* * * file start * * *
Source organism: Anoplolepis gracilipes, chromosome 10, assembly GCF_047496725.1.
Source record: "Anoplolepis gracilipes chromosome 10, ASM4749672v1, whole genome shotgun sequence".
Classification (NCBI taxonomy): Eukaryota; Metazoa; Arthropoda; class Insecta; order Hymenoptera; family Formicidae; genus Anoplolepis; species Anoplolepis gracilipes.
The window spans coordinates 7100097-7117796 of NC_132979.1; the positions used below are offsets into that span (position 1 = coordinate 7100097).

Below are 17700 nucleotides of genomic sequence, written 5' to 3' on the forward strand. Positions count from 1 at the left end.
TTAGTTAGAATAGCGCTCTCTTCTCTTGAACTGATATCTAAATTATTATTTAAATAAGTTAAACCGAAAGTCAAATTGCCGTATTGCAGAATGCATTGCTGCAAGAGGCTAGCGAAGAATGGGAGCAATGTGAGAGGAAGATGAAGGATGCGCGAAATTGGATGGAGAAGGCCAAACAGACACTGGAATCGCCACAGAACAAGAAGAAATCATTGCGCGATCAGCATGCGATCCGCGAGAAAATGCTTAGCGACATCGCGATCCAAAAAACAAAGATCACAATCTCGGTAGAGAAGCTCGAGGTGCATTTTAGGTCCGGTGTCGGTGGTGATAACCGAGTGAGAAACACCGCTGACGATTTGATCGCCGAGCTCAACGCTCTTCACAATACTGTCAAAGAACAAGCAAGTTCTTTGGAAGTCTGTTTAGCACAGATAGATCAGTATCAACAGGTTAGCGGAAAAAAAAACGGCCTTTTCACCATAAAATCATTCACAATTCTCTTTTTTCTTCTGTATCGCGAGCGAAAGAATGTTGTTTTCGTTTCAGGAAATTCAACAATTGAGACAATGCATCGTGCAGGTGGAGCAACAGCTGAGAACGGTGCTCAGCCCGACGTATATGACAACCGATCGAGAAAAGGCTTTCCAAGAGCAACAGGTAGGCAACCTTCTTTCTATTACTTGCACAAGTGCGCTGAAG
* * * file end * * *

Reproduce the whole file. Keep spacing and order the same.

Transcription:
Source organism: Anoplolepis gracilipes, chromosome 10, assembly GCF_047496725.1.
Source record: "Anoplolepis gracilipes chromosome 10, ASM4749672v1, whole genome shotgun sequence".
Classification (NCBI taxonomy): Eukaryota; Metazoa; Arthropoda; class Insecta; order Hymenoptera; family Formicidae; genus Anoplolepis; species Anoplolepis gracilipes.
The window spans coordinates 7100097-7117796 of NC_132979.1; the positions used below are offsets into that span (position 1 = coordinate 7100097).

Below are 17700 nucleotides of genomic sequence, written 5' to 3' on the forward strand. Positions count from 1 at the left end.
TTAGTTAGAATAGCGCTCTCTTCTCTTGAACTGATATCTAAATTATTATTTAAATAAGTTAAACCGAAAGTCAAATTGCCGTATTGCAGAATGCATTGCTGCAAGAGGCTAGCGAAGAATGGGAGCAATGTGAGAGGAAGATGAAGGATGCGCGAAATTGGATGGAGAAGGCCAAACAGACACTGGAATCGCCACAGAACAAGAAGAAATCATTGCGCGATCAGCATGCGATCCGCGAGAAAATGCTTAGCGACATCGCGATCCAAAAAACAAAGATCACAATCTCGGTAGAGAAGCTCGAGGTGCATTTTAGGTCCGGTGTCGGTGGTGATAACCGAGTGAGAAACACCGCTGACGATTTGATCGCCGAGCTCAACGCTCTTCACAATACTGTCAAAGAACAAGCAAGTTCTTTGGAAGTCTGTTTAGCACAGATAGATCAGTATCAACAGGTTAGCGGAAAAAAAAACGGCCTTTTCACCATAAAATCATTCACAATTCTCTTTTTTCTTCTGTATCGCGAGCGAAAGAATGTTGTTTTCGTTTCAGGAAATTCAACAATTGAGACAATGCATCGTGCAGGTGGAGCAACAGCTGAGAACGGTGCTCAGCCCGACGTATATGACAACCGATCGAGAAAAGGCTTTCCAAGAGCAACAGGTAGGCAACCTTCTTTCTATTACTTGCACAAGTGCGCTGAAG